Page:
I wouldn’t say that it’s phased out for good, but I would definitely agree that my music has changed over the past year or so. I went through this weird stage last year where, for some reason, I was unhappy with the music that I had released and that’s maybe why the shift in sound occurred. Looking back on it though, I was being silly and overly self-critical and, two years on from “Detroit Falls” and Safehouses, I’m really proud to have been involved with those records. Recently I’ve been really striving to get more melody into my music and I guess one of the remixes I did for Lucy was an attempt to kind of make a link between my old stuff and my new stuff; but I guess every producer goes through different phases. I mean, for example, one of the things that I love about someone like Levon Vincent is that he can put out these really dark, menacing tracks like “Double Jointed Sex Freak” and then completely flip it with tracks like “I Owe You Everything,” which is a beautiful piece of music.
It’s not a rule that you just have to do one thing or the other; diversity is really important to me.
That being said, the latter half of 2012 has been full of Pariah releases, whether it’s your own self-released work, the Rift EP on R&S or your very straight-forward remixes on Lucy’s latest release. What do you think you’ve accomplished in terms of letting people where Pariah’s headed next?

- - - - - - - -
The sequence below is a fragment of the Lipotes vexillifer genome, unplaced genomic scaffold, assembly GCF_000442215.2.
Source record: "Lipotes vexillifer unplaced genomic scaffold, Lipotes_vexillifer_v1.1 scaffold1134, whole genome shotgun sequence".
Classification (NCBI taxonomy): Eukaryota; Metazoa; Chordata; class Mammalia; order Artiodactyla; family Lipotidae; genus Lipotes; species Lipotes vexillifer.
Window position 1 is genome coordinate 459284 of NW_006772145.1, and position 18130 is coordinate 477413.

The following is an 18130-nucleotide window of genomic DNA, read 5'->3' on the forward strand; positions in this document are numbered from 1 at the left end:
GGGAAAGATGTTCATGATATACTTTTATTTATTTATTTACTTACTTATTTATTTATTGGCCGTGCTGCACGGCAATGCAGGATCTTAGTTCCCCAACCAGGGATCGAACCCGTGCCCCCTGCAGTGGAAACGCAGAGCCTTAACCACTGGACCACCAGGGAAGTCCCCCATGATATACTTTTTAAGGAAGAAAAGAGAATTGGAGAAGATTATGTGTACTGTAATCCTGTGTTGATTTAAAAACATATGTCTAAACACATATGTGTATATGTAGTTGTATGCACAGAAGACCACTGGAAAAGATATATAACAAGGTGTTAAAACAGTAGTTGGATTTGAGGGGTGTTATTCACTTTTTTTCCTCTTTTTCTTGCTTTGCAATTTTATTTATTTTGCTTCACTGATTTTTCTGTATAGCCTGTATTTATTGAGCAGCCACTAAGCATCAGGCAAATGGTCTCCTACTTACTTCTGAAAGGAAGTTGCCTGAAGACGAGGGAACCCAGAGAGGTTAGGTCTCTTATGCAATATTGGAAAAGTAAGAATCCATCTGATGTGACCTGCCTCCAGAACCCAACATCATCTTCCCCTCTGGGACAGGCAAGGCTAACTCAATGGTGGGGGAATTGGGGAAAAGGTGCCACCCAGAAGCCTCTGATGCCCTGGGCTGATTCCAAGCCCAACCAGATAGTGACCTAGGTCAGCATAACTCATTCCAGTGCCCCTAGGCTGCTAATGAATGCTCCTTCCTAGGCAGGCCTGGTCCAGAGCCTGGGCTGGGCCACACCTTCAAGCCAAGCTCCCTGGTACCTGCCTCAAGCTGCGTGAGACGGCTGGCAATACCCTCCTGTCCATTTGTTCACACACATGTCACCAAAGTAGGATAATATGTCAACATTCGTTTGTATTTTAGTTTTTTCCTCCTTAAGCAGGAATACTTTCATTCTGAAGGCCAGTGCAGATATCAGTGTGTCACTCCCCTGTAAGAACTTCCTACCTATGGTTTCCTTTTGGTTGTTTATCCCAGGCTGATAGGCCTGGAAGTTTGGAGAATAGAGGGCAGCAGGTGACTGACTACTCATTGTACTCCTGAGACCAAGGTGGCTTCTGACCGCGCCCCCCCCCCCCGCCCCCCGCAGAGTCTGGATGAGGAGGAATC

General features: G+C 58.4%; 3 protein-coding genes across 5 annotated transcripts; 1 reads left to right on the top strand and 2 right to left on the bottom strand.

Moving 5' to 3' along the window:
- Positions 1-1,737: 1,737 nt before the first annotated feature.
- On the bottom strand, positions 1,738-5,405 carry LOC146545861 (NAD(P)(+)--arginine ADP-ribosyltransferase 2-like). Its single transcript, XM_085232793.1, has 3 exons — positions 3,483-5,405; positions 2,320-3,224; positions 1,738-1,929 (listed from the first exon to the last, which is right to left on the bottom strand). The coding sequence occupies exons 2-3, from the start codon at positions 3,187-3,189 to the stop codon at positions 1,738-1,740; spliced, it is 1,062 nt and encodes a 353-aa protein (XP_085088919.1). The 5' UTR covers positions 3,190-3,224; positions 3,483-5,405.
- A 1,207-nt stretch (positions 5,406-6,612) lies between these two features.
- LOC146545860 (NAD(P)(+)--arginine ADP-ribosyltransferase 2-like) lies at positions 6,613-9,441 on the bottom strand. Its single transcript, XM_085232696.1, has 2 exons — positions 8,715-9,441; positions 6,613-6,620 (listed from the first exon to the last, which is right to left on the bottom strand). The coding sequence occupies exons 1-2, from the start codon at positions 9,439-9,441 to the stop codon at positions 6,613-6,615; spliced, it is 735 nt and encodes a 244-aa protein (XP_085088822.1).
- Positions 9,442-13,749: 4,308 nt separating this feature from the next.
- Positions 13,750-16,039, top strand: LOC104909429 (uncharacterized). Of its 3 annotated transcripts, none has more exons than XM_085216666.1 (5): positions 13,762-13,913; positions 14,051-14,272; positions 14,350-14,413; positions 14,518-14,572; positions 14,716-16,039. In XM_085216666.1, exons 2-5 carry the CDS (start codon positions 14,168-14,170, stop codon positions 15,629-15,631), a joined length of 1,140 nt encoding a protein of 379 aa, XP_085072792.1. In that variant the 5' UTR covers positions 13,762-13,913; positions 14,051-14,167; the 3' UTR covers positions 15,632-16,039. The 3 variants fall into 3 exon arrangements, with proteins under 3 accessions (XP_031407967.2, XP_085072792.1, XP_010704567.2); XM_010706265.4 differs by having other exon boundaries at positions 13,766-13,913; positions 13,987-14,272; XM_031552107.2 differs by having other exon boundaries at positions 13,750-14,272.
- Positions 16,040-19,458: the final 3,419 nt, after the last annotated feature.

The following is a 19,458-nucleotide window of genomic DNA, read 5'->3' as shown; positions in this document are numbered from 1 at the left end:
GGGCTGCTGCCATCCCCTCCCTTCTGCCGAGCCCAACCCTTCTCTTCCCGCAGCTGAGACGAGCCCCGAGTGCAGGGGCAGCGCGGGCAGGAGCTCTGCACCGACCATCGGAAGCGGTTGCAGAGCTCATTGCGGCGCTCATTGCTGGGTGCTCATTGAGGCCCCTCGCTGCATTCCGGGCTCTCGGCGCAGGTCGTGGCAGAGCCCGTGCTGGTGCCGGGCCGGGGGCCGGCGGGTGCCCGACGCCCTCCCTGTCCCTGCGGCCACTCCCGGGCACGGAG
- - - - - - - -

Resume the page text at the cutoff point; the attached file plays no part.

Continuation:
Well, the Lucy remixes are probably the most straightforward, functional tracks that I’ve made but that alludes to the point of them—I want to make some music that is nice to DJ with. The Rift release was actually all written last year, and it was a nice addendum to “Left Unsaid” on the R&S label compilation, IOTDXI, which was released a few months prior. The collaborative release with Midland had been in the works for a long time. One of the tracks was written over two years now and the other one at the beginning of the year. For me, it really made sense to put the records out on Works the Long Nights because the tracks fit in with the ethos of what we’re trying to achieve with the label. But yeah, it’s been really nice to have relatively frequent releases in the last half of this year, considering it had been a long time since I’d put anything out.